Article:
AAEA 2004 Symposium 1: Trade Agreement Impacts on U.S. Agriculture


August 2004 Denver, Colorado


C. Parr Rosson, III
Flynn J. Adcock
(979) 845-3070
[email protected]
Texas A&M University
Dept. of Agricultural Economics
2124 TAMU
College Station, TX 77843-2124

TITLE:  Trade Agreement Impacts on U.S. Agriculture

ABSTRACT: During the ten years since the implementation of The North American Free Trade Agreement, U.S., Canadian, and Mexican agricultural interests have faced both new opportunities and challenges. Now, the United States has recently concluded trade agreements with Chile and Central American countries while continuing to negotiate the Free Trade Area of the Americas. Agricultrual economists from throughout North America will assess the impacts of these new trade agreements on U.S. agricultrue and share their observations in this symposium. Lessons learned from recent experiences in free trade will be highlighted, examined, and discussed, and the implications for applied research and extension education program development will be discussed.

MODERATOR: Darren Hudson, Mississippi State University


Jaime Malaga, Texas Tech University, and Flynn Adcock, Texas A&M University “U.S.-Chile FTA: Opportunities, Competition, and Complementary Relationships
Parr Rosson, Texas A&M University “The Impact of CAFTA on U.S. Agriculture
Won Koo, North Dakota State University “Free Trade of the Americas and Implications for U.S. Agriculture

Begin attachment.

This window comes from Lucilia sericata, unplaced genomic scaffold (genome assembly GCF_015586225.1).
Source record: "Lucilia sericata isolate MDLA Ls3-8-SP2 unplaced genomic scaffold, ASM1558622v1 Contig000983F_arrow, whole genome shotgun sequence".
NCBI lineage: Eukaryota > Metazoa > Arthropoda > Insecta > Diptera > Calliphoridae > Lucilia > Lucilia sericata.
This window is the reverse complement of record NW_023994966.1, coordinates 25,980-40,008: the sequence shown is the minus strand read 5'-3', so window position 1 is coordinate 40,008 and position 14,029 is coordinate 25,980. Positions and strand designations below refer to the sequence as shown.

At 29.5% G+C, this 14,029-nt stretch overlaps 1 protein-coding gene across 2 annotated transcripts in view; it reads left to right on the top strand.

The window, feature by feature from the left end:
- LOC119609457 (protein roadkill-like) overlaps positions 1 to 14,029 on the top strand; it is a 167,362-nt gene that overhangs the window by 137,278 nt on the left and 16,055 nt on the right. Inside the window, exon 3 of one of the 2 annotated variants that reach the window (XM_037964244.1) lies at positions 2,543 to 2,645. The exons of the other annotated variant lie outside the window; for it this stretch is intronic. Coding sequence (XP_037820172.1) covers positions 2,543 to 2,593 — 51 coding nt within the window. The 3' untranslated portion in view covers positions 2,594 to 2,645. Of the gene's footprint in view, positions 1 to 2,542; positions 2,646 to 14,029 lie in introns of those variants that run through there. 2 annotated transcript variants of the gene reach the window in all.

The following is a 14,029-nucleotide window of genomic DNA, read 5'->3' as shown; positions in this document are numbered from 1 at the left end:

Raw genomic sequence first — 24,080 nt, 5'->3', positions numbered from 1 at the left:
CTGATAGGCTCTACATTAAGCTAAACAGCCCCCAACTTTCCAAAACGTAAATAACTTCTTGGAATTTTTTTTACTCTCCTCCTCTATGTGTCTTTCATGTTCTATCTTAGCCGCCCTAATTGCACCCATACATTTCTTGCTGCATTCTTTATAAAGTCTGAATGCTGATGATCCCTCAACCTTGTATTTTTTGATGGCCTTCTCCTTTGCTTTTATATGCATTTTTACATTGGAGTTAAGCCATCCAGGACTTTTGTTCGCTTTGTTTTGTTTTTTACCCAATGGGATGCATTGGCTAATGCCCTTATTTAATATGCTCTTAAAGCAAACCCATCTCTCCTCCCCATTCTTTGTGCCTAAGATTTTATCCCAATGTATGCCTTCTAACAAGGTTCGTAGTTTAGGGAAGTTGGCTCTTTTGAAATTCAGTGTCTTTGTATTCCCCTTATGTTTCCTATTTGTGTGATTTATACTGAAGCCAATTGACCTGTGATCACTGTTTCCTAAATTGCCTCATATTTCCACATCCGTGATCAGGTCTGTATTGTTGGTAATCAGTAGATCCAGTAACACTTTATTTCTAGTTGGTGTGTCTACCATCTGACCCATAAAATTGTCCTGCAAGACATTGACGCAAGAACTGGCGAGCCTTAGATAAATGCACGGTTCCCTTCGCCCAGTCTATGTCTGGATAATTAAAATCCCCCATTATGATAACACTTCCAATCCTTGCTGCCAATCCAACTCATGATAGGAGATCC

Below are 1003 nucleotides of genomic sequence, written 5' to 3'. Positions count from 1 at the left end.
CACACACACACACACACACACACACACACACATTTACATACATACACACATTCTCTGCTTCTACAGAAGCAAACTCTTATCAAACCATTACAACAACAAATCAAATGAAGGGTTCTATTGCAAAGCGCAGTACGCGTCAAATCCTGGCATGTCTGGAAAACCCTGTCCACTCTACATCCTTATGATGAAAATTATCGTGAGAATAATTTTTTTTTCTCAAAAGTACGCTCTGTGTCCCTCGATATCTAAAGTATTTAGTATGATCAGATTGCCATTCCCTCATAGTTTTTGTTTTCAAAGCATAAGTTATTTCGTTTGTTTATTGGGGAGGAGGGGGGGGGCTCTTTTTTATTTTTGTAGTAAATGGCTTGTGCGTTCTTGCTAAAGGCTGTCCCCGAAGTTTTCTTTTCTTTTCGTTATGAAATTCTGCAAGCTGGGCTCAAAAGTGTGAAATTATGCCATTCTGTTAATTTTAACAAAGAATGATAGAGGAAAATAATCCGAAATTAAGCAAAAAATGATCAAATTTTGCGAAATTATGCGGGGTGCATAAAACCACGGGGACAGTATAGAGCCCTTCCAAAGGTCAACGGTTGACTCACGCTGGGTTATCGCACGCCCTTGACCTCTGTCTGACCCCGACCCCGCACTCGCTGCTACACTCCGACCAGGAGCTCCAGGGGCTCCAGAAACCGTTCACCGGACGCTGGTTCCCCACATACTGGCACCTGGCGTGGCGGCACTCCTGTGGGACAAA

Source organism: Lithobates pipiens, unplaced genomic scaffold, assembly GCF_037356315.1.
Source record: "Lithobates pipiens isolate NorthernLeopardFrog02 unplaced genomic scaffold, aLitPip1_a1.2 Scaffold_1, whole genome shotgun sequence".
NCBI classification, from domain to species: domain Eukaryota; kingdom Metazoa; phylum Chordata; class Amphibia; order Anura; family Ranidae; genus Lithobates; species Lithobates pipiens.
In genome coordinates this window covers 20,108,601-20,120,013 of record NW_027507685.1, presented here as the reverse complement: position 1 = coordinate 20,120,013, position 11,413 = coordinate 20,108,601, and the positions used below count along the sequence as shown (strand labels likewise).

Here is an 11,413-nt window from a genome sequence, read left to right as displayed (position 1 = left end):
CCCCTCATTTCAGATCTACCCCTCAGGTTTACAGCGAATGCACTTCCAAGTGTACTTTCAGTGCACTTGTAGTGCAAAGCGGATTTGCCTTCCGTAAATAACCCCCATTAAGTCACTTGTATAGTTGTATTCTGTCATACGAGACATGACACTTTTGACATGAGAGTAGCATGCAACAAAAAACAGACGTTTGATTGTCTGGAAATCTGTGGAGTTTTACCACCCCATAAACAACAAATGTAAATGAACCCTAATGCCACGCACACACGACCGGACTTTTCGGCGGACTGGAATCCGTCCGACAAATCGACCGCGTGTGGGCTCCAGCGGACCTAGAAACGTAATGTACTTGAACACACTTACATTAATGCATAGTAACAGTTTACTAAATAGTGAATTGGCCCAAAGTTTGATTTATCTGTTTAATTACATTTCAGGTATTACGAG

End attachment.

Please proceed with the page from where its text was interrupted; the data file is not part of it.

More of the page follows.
Lynn Kennedy, Louisiana State University “Potential Impacts on Sugar from New Trade Agreements

Respondent: Mickey Paggi, Fresno State University “Response and Lessons from NAFTA”

FORMAT:Hudson will introduce the topic and moderate the symposium. Malaga and Adcock will identify the major components of the U.S.-Chile FTA, highlight opportunities for U.S. agriculture, and discuss the nature of imports from Chile. Rosson discuss the major growth areas
and potential competition related to the CAFTA agreement. Koo will provide an overview of the current status of FTAA negotiations and examine the potential impacts of increased trade throughout the Western Hemisphere. Kennedy will focus on the impacts of the FTAA and CAFTA on the U.S. sugar industry. Paggi will briefly respond to the presentations, identify the major implications for the development of applied research and extension programs, and set the stage for continued discussion.

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